Thailand to start human trials of locally developed COVID-19 vaccine in March

(File) Thailand’s Public Health Minister Anutin Charnvirakul

Thailand will begin the first stage of human trials in March of a new COVID-19 vaccine, which has been developed jointly by the Faculty of Tropical Medicine of Mahidol University and the Government Pharmaceutical Organization (GPO), Public Health Minister Anutin Charnvirakul told the media on Wednesday.

He said that the vaccine was developed in the middle of last year and put on animal trials, the results of which indicated a satisfactory ability to stimulate immunity in the test subjects, adding that the next step is human trial of the vaccine candidate.

After the completion of three phases of clinical trials, the developers will seek approval for the vaccine from the Food and Drug Administration, after which it will be produced locally by a Thai firm.

Siam Bioscience already has the British technology to produce the AstraZeneca vaccine, said the public health minister.

Public Health Permanent Secretary Dr. Kiatipoom Wongrachit, meanwhile, stressed that the GPO has extensive experience in producing anti-flu vaccines and plans to produce COVID-19 vaccines, in cooperation with the Faculty of Tropical Medicine of Mahidol University and with support from the US-based Program for Appropriate Technology in Health (PATH), which has provided vaccine precursors, free of charge, for first and second phase studies.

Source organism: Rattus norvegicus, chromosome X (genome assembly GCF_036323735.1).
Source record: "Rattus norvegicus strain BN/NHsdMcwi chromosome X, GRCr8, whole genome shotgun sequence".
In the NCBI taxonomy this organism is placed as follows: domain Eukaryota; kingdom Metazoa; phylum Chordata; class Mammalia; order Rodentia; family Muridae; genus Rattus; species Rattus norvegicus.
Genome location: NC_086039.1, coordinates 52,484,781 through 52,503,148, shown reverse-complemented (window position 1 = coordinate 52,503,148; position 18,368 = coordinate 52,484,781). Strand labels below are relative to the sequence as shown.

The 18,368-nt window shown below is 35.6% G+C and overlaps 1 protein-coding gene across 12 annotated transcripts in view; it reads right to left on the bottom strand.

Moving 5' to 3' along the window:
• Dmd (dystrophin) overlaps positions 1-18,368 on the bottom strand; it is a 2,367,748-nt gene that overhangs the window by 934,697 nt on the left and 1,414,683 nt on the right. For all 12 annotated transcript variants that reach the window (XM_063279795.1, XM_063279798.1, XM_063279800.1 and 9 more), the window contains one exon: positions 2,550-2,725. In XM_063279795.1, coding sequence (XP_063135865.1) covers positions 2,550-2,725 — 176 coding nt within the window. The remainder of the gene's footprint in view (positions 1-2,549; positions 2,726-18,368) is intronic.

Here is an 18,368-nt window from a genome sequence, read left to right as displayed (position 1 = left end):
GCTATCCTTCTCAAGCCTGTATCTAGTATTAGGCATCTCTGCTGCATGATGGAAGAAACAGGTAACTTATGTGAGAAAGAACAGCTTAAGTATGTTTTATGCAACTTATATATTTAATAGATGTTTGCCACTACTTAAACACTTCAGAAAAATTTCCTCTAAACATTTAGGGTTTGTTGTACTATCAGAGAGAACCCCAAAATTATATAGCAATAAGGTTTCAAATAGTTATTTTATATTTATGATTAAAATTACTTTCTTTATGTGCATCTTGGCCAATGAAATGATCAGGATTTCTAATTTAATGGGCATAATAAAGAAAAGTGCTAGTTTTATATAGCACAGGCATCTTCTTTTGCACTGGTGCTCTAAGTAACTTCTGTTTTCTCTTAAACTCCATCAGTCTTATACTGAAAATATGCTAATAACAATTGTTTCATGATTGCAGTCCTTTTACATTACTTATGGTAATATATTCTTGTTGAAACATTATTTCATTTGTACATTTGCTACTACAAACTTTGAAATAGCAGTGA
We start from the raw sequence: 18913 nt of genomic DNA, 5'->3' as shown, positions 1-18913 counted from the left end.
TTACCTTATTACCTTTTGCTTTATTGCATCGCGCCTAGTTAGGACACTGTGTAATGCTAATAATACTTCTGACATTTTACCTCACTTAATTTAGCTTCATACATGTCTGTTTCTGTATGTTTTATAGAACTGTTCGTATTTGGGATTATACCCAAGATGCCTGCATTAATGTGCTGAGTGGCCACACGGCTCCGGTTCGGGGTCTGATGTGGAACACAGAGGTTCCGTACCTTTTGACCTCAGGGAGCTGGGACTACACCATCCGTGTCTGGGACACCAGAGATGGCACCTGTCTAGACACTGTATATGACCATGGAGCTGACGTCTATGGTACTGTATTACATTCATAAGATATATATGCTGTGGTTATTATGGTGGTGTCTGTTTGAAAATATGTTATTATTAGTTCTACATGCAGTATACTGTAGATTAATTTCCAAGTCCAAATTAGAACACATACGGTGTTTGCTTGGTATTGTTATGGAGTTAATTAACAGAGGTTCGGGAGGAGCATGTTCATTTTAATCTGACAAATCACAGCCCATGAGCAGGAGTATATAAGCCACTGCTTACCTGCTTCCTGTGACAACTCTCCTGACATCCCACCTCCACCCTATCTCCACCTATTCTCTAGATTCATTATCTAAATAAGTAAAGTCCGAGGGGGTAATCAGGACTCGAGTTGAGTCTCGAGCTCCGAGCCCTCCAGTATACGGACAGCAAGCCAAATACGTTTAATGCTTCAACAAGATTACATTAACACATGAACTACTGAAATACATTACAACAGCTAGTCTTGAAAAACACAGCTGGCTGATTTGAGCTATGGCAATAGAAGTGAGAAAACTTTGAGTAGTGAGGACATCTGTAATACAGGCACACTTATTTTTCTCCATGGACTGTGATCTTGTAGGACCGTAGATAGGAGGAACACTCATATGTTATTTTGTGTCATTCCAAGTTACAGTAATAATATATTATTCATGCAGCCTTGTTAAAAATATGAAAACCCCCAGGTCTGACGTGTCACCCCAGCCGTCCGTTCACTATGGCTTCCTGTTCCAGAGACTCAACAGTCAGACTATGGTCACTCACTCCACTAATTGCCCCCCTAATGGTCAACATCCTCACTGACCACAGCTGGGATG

Dr. Veerapong Poomirattanaprapin, dean of the Faculty of Tropical Medicine, said their Tropical Medicine Centre has over 30 years of experience in conducting tests on several vaccines, such as those used to prevent cervical cancer, bird flu, dengue fever, seasonal flu and HIV.

He said that the human trials in March will be conducted on several groups of Thai volunteers, who will be given either the candidate vaccine or a placebo.

The subjects who show good results will be kept for the second stage of human trials, he added.

Dr. Pannee Pitisutthitgan, chief of the Tropical Medicine Department, said that the advantage of the vaccine is that it can be stored at 2-8oC.

The human trials will be in three phases. The first will use 210 volunteers and it will take up to 2 months to determine the appropriate vaccine dose. In the second phase, two of the most optimum dose sizes, identified in phase one, will be used on 250 volunteers and it is hoped that phases one and two will yield sufficient data to move to the third and final phase by the end of this year, said Dr. Pannee.


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